Q: What source of vocabulary is used for such tests?
Students in Pre-AP English will study the LTF vocabulary list from ninth- twelfth grades. This list is called the SAT Vocabulary List and can be found on the website. Words for each test will also be listed on our weekly syllabus.

Q: Where can I find the weekly syllabus?
When ink is available at school, I will print a weekly syllabus for each student. Right now, we have no ink. The syllabus is posted at .

Q: I understand that the “no zero tolerance policy” has changed in your class. Can you explain?
A: Yes. Students in pre-AP English will no longer be allowed to make up zeroes without an excused absence or parental notification of extenuating circumstances, such as illness, family emergency, etc. In other sophomore classes, the Freshmen Academy policy of assigning detention to make up zeroes may be followed. Please note that this will not be the case in our pre-AP English class. We’re trying to produce college-ready students. Enabling them to make excuses would be counter-productive to the A+ College Readiness grant administered by LTF; therefore, I will not accept any late work or allow students to make up zeroes without an excused absence. Students who do have an excused absence must make up tests and other assignments within two days of their return. It is up to the student, not the teacher, to ask about making up a test.

Q: Can students re-take tests they fail in pre-AP English?
A: No.

Q: Do all essays have to be typed?
A: No. Rough drafts, in fact, must be written in class, frequently in a timed manner. This is to help students prepare for AP exams in which they must respond in writing on a timed test. If I ask students to type, say, a final copy or a research paper, again, they must write their rough drafts in class. A typed copy can be printed and turned in (or e-mailed) as long as a written rough draft is available. No plagiarism will be tolerated. Students must follow the MLA style. Please visit the “OWL” at Perdue University’s website. You may also view the county plagiarism policy on my school website or on the county’s website ( >curriculum> downloads)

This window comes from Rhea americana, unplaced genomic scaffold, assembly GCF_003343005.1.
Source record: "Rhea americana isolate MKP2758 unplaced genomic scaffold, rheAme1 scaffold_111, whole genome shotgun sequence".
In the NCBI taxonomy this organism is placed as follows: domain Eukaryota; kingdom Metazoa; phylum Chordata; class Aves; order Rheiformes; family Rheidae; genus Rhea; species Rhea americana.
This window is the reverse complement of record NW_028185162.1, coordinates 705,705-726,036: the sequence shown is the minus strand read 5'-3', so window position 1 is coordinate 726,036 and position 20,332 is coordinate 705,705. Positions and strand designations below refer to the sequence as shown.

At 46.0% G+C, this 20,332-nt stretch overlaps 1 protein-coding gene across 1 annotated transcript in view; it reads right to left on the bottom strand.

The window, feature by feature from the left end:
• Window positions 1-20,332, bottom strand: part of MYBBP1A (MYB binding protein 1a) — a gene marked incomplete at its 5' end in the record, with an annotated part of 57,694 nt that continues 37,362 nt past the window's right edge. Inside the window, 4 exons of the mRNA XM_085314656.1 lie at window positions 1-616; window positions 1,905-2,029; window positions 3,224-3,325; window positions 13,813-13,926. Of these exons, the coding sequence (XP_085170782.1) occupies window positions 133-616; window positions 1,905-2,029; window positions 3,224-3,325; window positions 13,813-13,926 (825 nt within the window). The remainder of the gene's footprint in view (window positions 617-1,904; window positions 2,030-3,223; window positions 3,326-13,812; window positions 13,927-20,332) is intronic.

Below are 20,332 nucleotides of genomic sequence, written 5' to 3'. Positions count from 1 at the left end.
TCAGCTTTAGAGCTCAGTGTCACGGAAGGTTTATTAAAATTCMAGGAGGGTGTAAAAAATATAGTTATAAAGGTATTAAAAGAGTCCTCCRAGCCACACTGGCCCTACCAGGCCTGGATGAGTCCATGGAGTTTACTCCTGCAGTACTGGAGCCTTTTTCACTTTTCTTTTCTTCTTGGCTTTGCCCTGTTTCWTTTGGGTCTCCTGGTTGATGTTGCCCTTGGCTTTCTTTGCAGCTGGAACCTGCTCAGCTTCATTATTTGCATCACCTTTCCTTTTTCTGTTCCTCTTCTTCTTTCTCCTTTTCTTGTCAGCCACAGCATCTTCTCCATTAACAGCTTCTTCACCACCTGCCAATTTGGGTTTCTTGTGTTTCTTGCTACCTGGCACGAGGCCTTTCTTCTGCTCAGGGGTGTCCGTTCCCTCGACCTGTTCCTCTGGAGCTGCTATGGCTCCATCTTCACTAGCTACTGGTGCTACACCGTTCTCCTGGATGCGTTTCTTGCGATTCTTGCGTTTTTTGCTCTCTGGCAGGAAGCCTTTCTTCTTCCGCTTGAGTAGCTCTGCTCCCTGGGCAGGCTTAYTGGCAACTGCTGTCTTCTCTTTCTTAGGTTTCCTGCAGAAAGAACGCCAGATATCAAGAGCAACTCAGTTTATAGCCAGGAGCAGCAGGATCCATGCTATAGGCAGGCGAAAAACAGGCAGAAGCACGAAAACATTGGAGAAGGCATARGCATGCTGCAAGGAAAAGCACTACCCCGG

Q: How can I best help my son or daughter?
A: The best way for parents to help students is by encouraging them to do their best, even when that means re-doing an essay or project. Our goal is to strive for excellence and to exceed the state’s minimum standards. I’m excited about our elevated expectations, and I know that you will be, too.

Q: What should my son or daughter do if he/she needs extra help?
A: Advise your son or daughter to see me after school. My planning period is 2:30-3:20, and I’ll be very happy to help during the eighth period. That’s one of the reasons Mr. Dennis has scheduled an eight period day -- to better accommodate students.

Q: What about the class blog? I’ve heard of this.
A: Students will be required to participate in the class blog, located at To participate, they simply need to create a Google account and log in. Only posts suitable for publishing will be posted (and therefore graded). No anonymous posts will be accepted. For more information, visit my school website.

Q: How can I see my son’s or daughter’s grades?
STI for parents is available. Please keep in mind that grading takes time, especially in an English class.

For more information, e-mail Mrs. Shehane at